Undeniable cult classic ‘Twin Peaks’ left many questions unresolved
There’s no doubt that television changed forever when David Lynch and Mark Frost developed “Twin Peaks” and unleashed it on an unsuspecting public in the spring of 1990.
FBI agent Dale Cooper (Kyle MacLachlan, right) and the dancing dwarf known as The Man From Another Place (Michael J. Anderson) in the Black Lodge in a scene from the cult classic “Twin Peaks.” — Submitted photo
Part soap opera, part crime-drama, part occult thriller and part brilliant comedy, “Twin Peaks” was all of these things and more.
There’s an early episode of “The Simpsons” where tube-addict Homer is watching “Twin Peaks” — a scene where the giant is dancing with a unicorn — laughs and claps, and then says something like “Brilliant! I have no idea what’s happening.”
Last week I finished watching the entire series (a mere 30 episodes) for only the third time. And I’m glad I stuck through the mediocre middle of Season 2 once again, to get to the weirdest conclusion to any series, bar-none.
The first time I watched “Twin Peaks” was to win a bet.
It was in the spring of 1997, when I watched the entire six VHS tape boxed set in a single sitting, while visiting friends in Ottawa. That’s right, I spent a full day and a half, engrossed in the series after not having owned a TV for five years. I was trying to break a record set by my friends who owned the boxed set, and had managed to complete the series in a few days.
I should note, this wasn’t really the first time I watched the series all the way through, because that box set did not include the two-hour pilot episode — there was some sort of copyright issue. The pilot sets up the story so much better than starting one episode later.
So really, the first time I watched the series, pilot included, was about three or four years later — over a week or so this time — while recovering from having my wisdom teeth out. If that wasn’t surreal enough, the other noteworthy thing about this experience was I watched it with my mom, who was visiting me in Toronto at the time. A long-time soap opera fan, she was hooked from the start.
When she was about to return home, we had yet to watch the series finale. She asked if it had a happy ending. I shivered and said something like, “I think it’s better you don’t see how it ends.”
She took my advice.
While so many shows owe their existence to the cult classic, the finale is more like an art house film than an episode of TV. I mean there is a 20-plus minute collage of Cooper wandering aimlessly through a land of red curtains and black-and-white tiled floors — which forms a hypnotic squiggle pattern — while running into the giant, Windham Earle, Annie and several incarnations of Laura Palmer and the dancing dwarf.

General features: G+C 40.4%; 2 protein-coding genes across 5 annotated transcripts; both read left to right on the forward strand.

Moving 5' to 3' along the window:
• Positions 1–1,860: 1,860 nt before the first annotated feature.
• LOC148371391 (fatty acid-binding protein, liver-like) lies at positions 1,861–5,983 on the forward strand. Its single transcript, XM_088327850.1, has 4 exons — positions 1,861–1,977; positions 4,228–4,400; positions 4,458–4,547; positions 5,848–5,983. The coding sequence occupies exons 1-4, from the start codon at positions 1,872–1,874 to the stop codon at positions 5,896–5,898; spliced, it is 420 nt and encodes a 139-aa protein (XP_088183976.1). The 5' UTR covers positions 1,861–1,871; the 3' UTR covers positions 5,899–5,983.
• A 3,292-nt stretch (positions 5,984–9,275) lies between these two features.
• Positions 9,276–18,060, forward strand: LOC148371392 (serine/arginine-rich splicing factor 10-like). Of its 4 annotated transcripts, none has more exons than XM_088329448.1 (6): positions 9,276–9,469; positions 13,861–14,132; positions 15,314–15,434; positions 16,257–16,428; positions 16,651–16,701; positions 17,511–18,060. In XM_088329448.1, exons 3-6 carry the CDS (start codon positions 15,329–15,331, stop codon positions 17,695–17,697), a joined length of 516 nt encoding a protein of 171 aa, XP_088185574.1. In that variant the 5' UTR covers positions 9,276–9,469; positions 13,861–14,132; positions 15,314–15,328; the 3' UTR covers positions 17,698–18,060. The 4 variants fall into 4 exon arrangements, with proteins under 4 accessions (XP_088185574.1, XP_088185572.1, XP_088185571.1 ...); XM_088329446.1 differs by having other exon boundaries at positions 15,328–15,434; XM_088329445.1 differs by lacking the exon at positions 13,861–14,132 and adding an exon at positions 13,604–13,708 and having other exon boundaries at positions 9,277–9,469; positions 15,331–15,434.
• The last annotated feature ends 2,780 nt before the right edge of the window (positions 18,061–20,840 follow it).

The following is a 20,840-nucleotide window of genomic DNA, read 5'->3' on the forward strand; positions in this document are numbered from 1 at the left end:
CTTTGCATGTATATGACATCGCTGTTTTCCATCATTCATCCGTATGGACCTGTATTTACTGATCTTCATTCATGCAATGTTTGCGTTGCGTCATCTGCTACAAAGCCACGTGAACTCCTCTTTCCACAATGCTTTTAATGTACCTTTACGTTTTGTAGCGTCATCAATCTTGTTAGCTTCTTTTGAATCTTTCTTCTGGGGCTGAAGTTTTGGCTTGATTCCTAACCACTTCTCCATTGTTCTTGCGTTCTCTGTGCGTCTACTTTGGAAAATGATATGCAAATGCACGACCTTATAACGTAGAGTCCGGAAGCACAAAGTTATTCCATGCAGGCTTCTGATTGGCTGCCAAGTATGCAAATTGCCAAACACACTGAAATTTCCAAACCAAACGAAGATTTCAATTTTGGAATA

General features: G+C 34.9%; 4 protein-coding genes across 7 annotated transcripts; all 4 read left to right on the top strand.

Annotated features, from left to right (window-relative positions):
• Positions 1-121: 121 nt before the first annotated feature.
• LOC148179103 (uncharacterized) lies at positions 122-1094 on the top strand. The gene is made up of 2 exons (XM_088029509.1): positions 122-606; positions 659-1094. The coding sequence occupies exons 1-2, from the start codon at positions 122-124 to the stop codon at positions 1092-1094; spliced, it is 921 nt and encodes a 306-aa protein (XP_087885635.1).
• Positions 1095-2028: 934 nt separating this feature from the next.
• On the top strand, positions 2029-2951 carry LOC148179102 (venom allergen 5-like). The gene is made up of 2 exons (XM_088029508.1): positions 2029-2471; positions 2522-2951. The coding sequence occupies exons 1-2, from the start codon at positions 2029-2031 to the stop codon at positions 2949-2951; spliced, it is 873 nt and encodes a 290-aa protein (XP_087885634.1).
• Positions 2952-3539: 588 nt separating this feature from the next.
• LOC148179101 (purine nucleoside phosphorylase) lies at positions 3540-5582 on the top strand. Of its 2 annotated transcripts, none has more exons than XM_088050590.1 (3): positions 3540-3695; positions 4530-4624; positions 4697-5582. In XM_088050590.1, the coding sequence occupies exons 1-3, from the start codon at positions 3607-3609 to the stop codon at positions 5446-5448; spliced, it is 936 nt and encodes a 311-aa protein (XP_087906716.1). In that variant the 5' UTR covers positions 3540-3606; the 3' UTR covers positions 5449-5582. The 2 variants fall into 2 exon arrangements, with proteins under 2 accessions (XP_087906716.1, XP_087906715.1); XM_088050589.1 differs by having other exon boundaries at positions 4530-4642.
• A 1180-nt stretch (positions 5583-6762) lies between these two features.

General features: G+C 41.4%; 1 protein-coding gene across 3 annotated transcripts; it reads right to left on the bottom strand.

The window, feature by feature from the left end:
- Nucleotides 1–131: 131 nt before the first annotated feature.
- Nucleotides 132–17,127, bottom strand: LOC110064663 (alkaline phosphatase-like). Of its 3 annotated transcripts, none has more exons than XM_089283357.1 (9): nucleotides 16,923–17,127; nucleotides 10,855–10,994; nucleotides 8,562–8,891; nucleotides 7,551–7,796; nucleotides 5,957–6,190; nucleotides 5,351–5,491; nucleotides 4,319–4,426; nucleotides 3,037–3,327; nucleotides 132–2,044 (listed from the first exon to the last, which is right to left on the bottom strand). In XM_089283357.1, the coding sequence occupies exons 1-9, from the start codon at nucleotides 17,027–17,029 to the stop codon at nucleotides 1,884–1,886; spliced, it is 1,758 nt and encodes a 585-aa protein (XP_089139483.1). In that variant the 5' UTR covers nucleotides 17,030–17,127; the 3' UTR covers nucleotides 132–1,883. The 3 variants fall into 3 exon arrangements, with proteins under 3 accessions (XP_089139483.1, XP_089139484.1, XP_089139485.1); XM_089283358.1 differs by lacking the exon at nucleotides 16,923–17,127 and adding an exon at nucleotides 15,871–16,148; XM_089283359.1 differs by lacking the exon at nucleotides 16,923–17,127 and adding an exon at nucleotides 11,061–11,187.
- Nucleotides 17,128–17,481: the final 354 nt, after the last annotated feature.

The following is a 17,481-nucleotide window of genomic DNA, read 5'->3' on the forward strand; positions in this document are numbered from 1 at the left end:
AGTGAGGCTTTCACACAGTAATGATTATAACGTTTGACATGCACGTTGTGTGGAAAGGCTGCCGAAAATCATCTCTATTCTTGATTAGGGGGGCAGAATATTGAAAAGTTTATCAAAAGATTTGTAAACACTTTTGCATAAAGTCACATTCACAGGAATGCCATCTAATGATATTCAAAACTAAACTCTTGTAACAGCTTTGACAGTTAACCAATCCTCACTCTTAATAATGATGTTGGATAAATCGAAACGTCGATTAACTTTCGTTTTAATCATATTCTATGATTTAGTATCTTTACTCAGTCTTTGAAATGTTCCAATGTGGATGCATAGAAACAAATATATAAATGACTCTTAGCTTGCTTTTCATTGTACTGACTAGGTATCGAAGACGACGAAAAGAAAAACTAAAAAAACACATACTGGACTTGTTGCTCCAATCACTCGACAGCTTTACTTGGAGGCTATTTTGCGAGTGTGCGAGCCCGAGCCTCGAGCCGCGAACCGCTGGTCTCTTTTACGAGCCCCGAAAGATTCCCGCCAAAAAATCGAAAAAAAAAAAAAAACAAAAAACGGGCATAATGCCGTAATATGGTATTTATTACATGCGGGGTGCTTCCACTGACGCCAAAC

If you’ve never watched this series before, and plan to, stop now or be prepared to have me ruin the whole story for you. The show has been off the air for more than 20 years, so spoilers be damned.
While “Twin Peaks” ends with the most bizarre and gut-wrenching cliffhanger ever to be broadcast — ever to be left dangling, despite many hoaxes that claim Lynch plans to bring the series back someday — the blood-curdling fact Cooper is now possessed by Bob is only one of the things left unresolved.
Add the explosion at the bank vault of the Twin Peaks Savings and Loan, where you are led to believe the lovable Pete Martell, civilly disobedient Audrey Horne and despicable rogue Andrew Packard are all immolated in the blast.
What about Leo Johnson, holding on to a rope with his teeth? If he lets go, death. And Col. Briggs was also summoned to The Black Lodge by Cooper, yet is not seen on camera again.
Finally, Ed and Norma are finally happily together — and free of the whiney James — when Nadine regains her memory in time to ruin their happiness as well as Mike’s, who has finally fallen for Nadine as hard as she had fallen for him during her bout with amnesia.
The show’s final episode also starts a storyline that goes nowhere — where the normally calm Dr. Hayward punches out, and maybe kills, Benjamin Horne. The story line seems to end just as quickly, as Doc Hayward is at Cooper’s bedside with Sherriff Truman in the final scene. I’ve never noticed that before, or at least it didn’t stick with me.
It’s clear when ABC cancelled the series, Lynch and company were caught a little off guard and hoped to keep the story going.
Despite the ending, I still recommend those who have never watched the show to continue to the end. While the conclusion is left up in the air, as endings go it’s still not as bad as the way some other shows concluded — “How I Met Your Mother,” I’m looking at you.
Dave Bartlett muses about watching habits, TV shows — new and old —and anything related to whatever he may be watching at the moment. You can get in touch with him at firstname.lastname@example.org.